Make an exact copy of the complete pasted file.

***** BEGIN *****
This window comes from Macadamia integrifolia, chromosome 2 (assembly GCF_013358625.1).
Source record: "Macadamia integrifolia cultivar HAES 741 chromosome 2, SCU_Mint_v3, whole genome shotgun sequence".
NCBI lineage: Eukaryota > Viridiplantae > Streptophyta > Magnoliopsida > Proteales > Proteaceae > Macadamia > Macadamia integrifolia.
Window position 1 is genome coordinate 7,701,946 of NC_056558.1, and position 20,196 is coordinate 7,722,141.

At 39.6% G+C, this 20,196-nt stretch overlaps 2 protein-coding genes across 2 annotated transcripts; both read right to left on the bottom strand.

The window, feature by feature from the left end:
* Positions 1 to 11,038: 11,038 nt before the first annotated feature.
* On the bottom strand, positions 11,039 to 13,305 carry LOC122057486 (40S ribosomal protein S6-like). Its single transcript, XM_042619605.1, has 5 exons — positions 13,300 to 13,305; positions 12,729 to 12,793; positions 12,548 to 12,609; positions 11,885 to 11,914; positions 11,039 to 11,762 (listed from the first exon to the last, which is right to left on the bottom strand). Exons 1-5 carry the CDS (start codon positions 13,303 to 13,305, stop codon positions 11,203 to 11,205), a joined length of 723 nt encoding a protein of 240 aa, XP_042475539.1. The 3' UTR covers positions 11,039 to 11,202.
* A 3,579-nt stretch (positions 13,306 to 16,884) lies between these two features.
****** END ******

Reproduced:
This window comes from Macadamia integrifolia, chromosome 2 (assembly GCF_013358625.1).
Source record: "Macadamia integrifolia cultivar HAES 741 chromosome 2, SCU_Mint_v3, whole genome shotgun sequence".
NCBI lineage: Eukaryota > Viridiplantae > Streptophyta > Magnoliopsida > Proteales > Proteaceae > Macadamia > Macadamia integrifolia.
Window position 1 is genome coordinate 7,701,946 of NC_056558.1, and position 20,196 is coordinate 7,722,141.

At 39.6% G+C, this 20,196-nt stretch overlaps 2 protein-coding genes across 2 annotated transcripts; both read right to left on the bottom strand.

The window, feature by feature from the left end:
* Positions 1 to 11,038: 11,038 nt before the first annotated feature.
* On the bottom strand, positions 11,039 to 13,305 carry LOC122057486 (40S ribosomal protein S6-like). Its single transcript, XM_042619605.1, has 5 exons — positions 13,300 to 13,305; positions 12,729 to 12,793; positions 12,548 to 12,609; positions 11,885 to 11,914; positions 11,039 to 11,762 (listed from the first exon to the last, which is right to left on the bottom strand). Exons 1-5 carry the CDS (start codon positions 13,303 to 13,305, stop codon positions 11,203 to 11,205), a joined length of 723 nt encoding a protein of 240 aa, XP_042475539.1. The 3' UTR covers positions 11,039 to 11,202.
* A 3,579-nt stretch (positions 13,306 to 16,884) lies between these two features.